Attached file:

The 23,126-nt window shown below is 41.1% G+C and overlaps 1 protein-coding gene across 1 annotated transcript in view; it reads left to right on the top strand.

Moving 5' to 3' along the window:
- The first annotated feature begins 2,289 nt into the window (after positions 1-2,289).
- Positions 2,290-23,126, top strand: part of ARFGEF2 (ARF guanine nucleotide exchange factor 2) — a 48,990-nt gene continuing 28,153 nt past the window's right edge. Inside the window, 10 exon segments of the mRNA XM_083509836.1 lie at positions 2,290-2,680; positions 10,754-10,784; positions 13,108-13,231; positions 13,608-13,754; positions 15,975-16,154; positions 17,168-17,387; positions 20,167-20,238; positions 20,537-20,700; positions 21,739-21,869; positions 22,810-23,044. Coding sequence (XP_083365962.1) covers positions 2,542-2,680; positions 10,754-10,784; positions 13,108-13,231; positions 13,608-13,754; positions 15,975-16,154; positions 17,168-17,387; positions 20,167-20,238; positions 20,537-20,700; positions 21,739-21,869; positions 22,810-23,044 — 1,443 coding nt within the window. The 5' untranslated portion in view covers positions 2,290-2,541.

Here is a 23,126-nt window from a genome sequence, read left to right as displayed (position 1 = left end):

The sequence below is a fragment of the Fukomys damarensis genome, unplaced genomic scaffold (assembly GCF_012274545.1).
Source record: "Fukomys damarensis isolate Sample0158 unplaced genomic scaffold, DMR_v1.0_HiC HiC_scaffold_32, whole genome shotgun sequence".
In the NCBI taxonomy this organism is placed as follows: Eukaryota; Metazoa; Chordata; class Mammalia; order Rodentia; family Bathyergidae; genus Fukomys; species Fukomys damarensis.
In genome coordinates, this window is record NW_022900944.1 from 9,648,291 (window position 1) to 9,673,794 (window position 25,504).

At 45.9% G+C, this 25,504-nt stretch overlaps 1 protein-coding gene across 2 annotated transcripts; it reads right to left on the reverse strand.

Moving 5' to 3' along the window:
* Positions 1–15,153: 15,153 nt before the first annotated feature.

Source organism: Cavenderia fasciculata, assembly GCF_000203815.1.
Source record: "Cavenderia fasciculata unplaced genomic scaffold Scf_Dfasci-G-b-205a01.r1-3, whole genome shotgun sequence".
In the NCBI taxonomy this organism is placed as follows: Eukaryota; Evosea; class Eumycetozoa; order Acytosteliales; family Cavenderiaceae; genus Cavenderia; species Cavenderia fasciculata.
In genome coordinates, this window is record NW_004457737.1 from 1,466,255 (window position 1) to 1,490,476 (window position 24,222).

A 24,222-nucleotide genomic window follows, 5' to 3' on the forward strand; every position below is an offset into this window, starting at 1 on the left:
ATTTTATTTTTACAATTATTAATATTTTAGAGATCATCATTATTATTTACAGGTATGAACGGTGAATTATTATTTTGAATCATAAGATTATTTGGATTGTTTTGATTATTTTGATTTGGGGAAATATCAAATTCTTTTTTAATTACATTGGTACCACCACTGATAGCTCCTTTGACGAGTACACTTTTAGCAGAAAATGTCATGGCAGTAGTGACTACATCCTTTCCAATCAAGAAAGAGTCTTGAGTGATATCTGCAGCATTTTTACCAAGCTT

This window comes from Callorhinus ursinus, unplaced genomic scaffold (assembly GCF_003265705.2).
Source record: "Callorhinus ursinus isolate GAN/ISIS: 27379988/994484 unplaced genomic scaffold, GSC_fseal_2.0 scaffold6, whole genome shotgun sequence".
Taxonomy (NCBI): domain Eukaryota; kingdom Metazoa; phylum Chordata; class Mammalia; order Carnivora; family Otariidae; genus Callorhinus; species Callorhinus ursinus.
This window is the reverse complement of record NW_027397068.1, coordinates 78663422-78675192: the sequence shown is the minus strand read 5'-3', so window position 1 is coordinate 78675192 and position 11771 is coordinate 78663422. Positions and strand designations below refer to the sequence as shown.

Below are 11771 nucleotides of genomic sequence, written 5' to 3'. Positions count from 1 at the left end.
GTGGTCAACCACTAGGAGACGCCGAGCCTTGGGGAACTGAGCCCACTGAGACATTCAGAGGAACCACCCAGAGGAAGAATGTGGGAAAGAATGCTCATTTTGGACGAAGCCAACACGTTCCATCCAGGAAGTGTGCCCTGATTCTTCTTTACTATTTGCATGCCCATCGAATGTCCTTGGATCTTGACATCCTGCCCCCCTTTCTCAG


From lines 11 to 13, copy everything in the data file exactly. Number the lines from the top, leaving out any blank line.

Moving 5' to 3' along the window:
* Positions 1–15,153: 15,153 nt before the first annotated feature.

Source organism: Cavenderia fasciculata, assembly GCF_000203815.1.